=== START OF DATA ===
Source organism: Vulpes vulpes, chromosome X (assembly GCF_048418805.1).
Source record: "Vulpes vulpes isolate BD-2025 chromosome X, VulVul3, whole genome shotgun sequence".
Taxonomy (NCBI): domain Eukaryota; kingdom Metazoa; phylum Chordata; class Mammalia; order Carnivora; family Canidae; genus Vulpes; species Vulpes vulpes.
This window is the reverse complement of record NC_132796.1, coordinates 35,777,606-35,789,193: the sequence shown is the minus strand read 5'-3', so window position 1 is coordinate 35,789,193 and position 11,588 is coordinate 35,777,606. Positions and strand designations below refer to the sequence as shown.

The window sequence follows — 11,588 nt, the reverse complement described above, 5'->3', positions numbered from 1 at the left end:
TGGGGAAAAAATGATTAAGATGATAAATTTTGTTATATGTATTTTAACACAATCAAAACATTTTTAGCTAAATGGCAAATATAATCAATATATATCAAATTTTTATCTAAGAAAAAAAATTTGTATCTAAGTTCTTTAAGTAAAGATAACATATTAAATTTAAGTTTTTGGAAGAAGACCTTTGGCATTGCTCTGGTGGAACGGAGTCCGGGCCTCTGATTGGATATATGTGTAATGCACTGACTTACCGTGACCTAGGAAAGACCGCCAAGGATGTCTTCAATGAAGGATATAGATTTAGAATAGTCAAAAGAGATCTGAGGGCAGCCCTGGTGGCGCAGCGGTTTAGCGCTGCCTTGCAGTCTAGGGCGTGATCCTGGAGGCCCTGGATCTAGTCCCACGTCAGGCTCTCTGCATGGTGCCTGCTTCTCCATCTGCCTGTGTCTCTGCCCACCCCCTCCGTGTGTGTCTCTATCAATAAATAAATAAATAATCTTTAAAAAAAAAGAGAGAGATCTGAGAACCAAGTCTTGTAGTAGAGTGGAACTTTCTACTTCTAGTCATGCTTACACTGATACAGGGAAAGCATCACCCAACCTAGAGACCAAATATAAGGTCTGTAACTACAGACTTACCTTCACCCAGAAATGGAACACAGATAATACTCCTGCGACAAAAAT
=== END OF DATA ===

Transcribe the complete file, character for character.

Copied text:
Source organism: Vulpes vulpes, chromosome X (assembly GCF_048418805.1).
Source record: "Vulpes vulpes isolate BD-2025 chromosome X, VulVul3, whole genome shotgun sequence".
Taxonomy (NCBI): domain Eukaryota; kingdom Metazoa; phylum Chordata; class Mammalia; order Carnivora; family Canidae; genus Vulpes; species Vulpes vulpes.
This window is the reverse complement of record NC_132796.1, coordinates 35,777,606-35,789,193: the sequence shown is the minus strand read 5'-3', so window position 1 is coordinate 35,789,193 and position 11,588 is coordinate 35,777,606. Positions and strand designations below refer to the sequence as shown.

The window sequence follows — 11,588 nt, the reverse complement described above, 5'->3', positions numbered from 1 at the left end:
TGGGGAAAAAATGATTAAGATGATAAATTTTGTTATATGTATTTTAACACAATCAAAACATTTTTAGCTAAATGGCAAATATAATCAATATATATCAAATTTTTATCTAAGAAAAAAAATTTGTATCTAAGTTCTTTAAGTAAAGATAACATATTAAATTTAAGTTTTTGGAAGAAGACCTTTGGCATTGCTCTGGTGGAACGGAGTCCGGGCCTCTGATTGGATATATGTGTAATGCACTGACTTACCGTGACCTAGGAAAGACCGCCAAGGATGTCTTCAATGAAGGATATAGATTTAGAATAGTCAAAAGAGATCTGAGGGCAGCCCTGGTGGCGCAGCGGTTTAGCGCTGCCTTGCAGTCTAGGGCGTGATCCTGGAGGCCCTGGATCTAGTCCCACGTCAGGCTCTCTGCATGGTGCCTGCTTCTCCATCTGCCTGTGTCTCTGCCCACCCCCTCCGTGTGTGTCTCTATCAATAAATAAATAAATAATCTTTAAAAAAAAAGAGAGAGATCTGAGAACCAAGTCTTGTAGTAGAGTGGAACTTTCTACTTCTAGTCATGCTTACACTGATACAGGGAAAGCATCACCCAACCTAGAGACCAAATATAAGGTCTGTAACTACAGACTTACCTTCACCCAGAAATGGAACACAGATAATACTCCTGCGACAAAAAT